THE future of Haigh Hall is under review.
The stately home at the heart of Wigan’s ‘jewel in the crown’ leisure facility is the subject of a Wigan Leisure and Culture Trust review about its long term future within the council.
It was feared that the authority - beset by the need for £66m budget reductions over the next three years because of Government cuts - had opened talks with a Wigan businessman exploring possible future options for future use of the hall.
It follows a successful deal to dispose of the town’s five leisure halls while keeping guarantees about community use.
But Red Rose Leisure, which now operates them, denies any interest in taking over the Grade Two listed Haigh Hall.
And council Director for the Economy Stephen Normington confirmed there was no truth in claims that the hall was about to be leased to another party.
He said: “The council and the Trust are in the process of examining the future options for Haigh Hall, which the council’s Environment, Economy and Culture Scrutiny Committee and Cabinet are aware of.
“Long-term options for Haigh Hall and the surrounding country park are being examined by a project team and innovative proposals are being considered.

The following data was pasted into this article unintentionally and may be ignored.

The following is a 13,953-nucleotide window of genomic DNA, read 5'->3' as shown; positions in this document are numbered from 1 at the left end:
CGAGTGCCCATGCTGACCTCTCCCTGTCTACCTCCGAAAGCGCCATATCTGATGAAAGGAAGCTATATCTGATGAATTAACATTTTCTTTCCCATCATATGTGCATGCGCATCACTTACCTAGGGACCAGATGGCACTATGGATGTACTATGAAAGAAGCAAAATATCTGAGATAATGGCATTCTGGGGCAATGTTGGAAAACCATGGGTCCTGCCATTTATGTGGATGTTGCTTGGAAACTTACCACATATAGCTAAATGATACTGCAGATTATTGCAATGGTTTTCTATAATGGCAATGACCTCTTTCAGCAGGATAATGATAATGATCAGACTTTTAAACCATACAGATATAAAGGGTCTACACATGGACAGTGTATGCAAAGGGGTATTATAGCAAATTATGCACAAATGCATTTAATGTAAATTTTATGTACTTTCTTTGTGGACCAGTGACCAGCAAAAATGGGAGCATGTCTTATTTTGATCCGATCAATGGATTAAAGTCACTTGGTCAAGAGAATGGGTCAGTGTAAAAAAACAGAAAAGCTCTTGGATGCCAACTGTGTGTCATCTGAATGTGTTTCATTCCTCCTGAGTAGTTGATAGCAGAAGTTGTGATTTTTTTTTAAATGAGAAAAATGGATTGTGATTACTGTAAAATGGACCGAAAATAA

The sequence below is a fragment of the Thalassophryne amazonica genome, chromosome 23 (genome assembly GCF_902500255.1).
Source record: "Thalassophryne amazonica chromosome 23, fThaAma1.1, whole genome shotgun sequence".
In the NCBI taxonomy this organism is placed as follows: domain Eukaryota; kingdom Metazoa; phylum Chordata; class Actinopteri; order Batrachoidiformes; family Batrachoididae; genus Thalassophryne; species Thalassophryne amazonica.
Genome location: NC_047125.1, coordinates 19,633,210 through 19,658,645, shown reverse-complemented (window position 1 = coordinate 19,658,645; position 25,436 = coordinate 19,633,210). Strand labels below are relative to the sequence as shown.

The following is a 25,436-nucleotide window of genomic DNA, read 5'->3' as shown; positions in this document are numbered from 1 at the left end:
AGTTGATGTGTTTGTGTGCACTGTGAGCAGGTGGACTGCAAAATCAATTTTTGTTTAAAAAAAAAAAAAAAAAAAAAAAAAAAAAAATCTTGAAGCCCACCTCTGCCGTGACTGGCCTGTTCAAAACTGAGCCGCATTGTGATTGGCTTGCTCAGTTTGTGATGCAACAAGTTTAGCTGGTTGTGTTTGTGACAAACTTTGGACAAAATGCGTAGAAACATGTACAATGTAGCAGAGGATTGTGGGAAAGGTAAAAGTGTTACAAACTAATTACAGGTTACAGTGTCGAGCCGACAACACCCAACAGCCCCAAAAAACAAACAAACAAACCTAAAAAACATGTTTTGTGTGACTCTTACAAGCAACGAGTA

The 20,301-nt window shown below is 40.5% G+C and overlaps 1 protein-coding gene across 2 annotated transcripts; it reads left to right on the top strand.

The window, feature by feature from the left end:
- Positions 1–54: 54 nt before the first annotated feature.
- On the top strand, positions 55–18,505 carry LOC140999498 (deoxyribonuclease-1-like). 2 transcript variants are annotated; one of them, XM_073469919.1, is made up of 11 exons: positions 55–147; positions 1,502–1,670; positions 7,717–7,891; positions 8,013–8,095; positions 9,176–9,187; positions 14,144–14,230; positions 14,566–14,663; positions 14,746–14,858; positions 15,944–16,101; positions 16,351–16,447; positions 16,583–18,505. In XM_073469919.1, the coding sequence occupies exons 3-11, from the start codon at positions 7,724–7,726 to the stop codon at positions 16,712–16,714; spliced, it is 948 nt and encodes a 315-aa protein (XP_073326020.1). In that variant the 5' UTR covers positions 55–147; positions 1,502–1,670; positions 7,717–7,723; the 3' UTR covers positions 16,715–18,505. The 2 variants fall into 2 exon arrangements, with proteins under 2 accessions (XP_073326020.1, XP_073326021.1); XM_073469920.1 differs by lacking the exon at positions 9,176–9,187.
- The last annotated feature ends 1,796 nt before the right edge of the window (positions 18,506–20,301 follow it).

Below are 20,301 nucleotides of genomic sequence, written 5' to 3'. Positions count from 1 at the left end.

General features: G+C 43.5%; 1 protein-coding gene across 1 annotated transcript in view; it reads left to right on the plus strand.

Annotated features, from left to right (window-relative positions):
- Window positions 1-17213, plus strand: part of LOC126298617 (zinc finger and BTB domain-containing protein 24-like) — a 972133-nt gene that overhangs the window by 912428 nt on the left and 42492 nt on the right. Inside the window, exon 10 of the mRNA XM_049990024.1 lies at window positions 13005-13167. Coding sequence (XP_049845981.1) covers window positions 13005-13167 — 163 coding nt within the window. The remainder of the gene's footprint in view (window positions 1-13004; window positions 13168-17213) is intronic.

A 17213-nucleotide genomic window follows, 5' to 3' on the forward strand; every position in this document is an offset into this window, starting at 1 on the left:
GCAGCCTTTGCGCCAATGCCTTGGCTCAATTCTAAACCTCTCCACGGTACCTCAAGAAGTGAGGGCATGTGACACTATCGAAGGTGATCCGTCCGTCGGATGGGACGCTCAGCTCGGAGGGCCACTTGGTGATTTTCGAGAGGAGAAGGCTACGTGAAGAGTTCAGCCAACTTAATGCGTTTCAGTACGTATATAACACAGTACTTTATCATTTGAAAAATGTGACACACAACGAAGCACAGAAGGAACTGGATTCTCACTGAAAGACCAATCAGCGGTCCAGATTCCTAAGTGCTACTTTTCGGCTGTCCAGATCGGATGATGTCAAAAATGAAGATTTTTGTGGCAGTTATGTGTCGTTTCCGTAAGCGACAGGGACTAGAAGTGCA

“This includes finding solutions to the ongoing building maintenance issues. However at this stage there are no firm proposals on the table and we have not entered into agreements with anyone.
“Any decision about the future of Haigh Hall would have to be taken by the cabinet and council.”
Dating back to 1827 and formerly the ancestral home of the Earl of Crawford and Balcarres, Haigh Hall was gifted to the former Wigan Corporation by his descendents in lieu of unpaid rates just after the end of the Second World War.
It is a popular choice for wedding hire and celebrations because of its extensive choice of rooms and suites.
Although there has been a manor house on the site since the Middle Ages, the present hall was built between 1827 and 1840 by James Lindsay, 7th Earl of Balcarres, who designed and supervised the hall’s construction while living in a cottage in the grounds.
During the First and Second World Wars the hall was used to provide care for injured soldiers before David Lindsay, 11th Earl, sold the hall and grounds to Wigan Corporation in 1947 for £18,000.
The Lindsay family’s famous library- once contained a Gutenberg Bible, is now housed in a private collection in Texas.